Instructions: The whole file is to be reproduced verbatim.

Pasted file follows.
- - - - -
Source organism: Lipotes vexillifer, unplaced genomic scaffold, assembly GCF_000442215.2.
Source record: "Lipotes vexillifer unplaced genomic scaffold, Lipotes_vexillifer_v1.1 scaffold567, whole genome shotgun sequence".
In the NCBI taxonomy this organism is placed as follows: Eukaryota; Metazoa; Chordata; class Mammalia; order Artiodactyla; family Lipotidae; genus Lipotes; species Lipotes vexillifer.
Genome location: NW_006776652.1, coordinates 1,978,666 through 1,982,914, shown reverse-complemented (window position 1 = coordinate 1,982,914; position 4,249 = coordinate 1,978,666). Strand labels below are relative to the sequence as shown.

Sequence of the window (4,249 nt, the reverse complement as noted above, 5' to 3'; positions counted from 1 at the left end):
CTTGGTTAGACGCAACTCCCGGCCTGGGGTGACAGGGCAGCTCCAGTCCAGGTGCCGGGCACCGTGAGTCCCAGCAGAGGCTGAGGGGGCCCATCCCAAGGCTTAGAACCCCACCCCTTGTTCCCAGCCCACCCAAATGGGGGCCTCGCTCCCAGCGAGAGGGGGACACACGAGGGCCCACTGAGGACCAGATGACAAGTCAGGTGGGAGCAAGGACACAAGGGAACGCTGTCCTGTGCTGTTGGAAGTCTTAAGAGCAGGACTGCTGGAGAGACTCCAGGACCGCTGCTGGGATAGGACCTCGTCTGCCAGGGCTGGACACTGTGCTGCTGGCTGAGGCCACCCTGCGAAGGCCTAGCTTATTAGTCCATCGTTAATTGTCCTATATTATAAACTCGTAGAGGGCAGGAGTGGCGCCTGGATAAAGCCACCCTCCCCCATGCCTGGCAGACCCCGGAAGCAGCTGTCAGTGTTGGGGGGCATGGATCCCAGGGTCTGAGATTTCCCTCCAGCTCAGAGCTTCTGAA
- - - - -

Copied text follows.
Source organism: Lipotes vexillifer, unplaced genomic scaffold, assembly GCF_000442215.2.
Source record: "Lipotes vexillifer unplaced genomic scaffold, Lipotes_vexillifer_v1.1 scaffold567, whole genome shotgun sequence".
In the NCBI taxonomy this organism is placed as follows: Eukaryota; Metazoa; Chordata; class Mammalia; order Artiodactyla; family Lipotidae; genus Lipotes; species Lipotes vexillifer.
Genome location: NW_006776652.1, coordinates 1,978,666 through 1,982,914, shown reverse-complemented (window position 1 = coordinate 1,982,914; position 4,249 = coordinate 1,978,666). Strand labels below are relative to the sequence as shown.

Sequence of the window (4,249 nt, the reverse complement as noted above, 5' to 3'; positions counted from 1 at the left end):
CTTGGTTAGACGCAACTCCCGGCCTGGGGTGACAGGGCAGCTCCAGTCCAGGTGCCGGGCACCGTGAGTCCCAGCAGAGGCTGAGGGGGCCCATCCCAAGGCTTAGAACCCCACCCCTTGTTCCCAGCCCACCCAAATGGGGGCCTCGCTCCCAGCGAGAGGGGGACACACGAGGGCCCACTGAGGACCAGATGACAAGTCAGGTGGGAGCAAGGACACAAGGGAACGCTGTCCTGTGCTGTTGGAAGTCTTAAGAGCAGGACTGCTGGAGAGACTCCAGGACCGCTGCTGGGATAGGACCTCGTCTGCCAGGGCTGGACACTGTGCTGCTGGCTGAGGCCACCCTGCGAAGGCCTAGCTTATTAGTCCATCGTTAATTGTCCTATATTATAAACTCGTAGAGGGCAGGAGTGGCGCCTGGATAAAGCCACCCTCCCCCATGCCTGGCAGACCCCGGAAGCAGCTGTCAGTGTTGGGGGGCATGGATCCCAGGGTCTGAGATTTCCCTCCAGCTCAGAGCTTCTGAA